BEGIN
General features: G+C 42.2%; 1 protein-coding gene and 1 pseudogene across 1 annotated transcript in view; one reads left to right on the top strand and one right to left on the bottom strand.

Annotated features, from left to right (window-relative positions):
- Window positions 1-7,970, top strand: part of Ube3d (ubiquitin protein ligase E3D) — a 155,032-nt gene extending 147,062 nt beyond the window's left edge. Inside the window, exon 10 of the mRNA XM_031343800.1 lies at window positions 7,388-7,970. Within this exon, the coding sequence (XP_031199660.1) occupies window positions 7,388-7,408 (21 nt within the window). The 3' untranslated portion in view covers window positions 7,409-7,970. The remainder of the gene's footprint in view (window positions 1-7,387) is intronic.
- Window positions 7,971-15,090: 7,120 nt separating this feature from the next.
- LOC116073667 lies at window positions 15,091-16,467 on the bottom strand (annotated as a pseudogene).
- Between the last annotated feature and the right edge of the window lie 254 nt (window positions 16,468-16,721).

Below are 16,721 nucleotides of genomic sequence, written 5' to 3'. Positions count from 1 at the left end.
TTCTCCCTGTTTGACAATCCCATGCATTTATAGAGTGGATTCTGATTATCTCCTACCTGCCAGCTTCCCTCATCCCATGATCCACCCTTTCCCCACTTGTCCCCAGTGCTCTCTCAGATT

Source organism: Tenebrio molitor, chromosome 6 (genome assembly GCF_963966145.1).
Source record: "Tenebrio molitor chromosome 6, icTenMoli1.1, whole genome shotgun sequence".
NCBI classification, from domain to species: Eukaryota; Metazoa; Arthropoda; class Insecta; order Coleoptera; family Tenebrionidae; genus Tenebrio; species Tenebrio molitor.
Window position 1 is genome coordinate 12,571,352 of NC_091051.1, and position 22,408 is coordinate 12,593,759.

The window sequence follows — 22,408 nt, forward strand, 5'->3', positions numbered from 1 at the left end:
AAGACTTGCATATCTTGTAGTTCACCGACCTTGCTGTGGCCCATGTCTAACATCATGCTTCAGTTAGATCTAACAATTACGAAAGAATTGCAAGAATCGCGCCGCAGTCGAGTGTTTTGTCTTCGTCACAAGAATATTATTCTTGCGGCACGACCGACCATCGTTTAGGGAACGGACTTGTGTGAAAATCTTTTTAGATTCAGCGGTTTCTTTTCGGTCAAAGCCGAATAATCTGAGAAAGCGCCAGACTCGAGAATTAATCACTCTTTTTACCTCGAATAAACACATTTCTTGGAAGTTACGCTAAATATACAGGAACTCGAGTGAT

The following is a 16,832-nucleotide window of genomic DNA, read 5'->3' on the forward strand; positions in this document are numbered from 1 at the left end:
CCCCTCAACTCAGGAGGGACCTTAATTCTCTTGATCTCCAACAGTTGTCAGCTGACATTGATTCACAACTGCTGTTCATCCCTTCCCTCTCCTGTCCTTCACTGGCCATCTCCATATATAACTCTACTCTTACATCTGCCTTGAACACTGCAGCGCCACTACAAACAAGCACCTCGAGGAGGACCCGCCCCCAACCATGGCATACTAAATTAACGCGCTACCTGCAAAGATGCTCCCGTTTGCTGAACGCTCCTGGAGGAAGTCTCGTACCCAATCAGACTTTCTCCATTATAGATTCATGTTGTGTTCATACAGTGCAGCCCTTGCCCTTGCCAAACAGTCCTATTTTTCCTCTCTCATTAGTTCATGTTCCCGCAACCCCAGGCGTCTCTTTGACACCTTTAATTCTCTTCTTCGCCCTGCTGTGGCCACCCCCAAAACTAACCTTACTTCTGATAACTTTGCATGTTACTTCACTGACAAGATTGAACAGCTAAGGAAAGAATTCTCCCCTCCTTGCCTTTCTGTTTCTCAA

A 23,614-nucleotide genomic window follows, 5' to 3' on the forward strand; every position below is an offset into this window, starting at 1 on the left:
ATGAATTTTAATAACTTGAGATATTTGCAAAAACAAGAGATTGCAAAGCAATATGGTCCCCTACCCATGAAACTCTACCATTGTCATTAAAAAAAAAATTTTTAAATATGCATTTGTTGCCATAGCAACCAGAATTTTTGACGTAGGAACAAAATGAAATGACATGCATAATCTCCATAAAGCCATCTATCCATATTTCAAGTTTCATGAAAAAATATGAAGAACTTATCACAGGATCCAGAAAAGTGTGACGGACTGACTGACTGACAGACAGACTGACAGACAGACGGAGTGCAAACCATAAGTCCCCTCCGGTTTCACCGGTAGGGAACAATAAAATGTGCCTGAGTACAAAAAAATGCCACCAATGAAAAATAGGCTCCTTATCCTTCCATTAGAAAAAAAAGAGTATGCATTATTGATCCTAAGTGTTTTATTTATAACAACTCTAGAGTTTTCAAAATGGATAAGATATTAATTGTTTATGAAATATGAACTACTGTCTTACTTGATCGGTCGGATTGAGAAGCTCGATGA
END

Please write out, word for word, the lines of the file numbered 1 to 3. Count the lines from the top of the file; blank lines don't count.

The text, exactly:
General features: G+C 42.2%; 1 protein-coding gene and 1 pseudogene across 1 annotated transcript in view; one reads left to right on the top strand and one right to left on the bottom strand.

Annotated features, from left to right (window-relative positions):
- Window positions 1-7,970, top strand: part of Ube3d (ubiquitin protein ligase E3D) — a 155,032-nt gene extending 147,062 nt beyond the window's left edge. Inside the window, exon 10 of the mRNA XM_031343800.1 lies at window positions 7,388-7,970. Within this exon, the coding sequence (XP_031199660.1) occupies window positions 7,388-7,408 (21 nt within the window). The 3' untranslated portion in view covers window positions 7,409-7,970. The remainder of the gene's footprint in view (window positions 1-7,387) is intronic.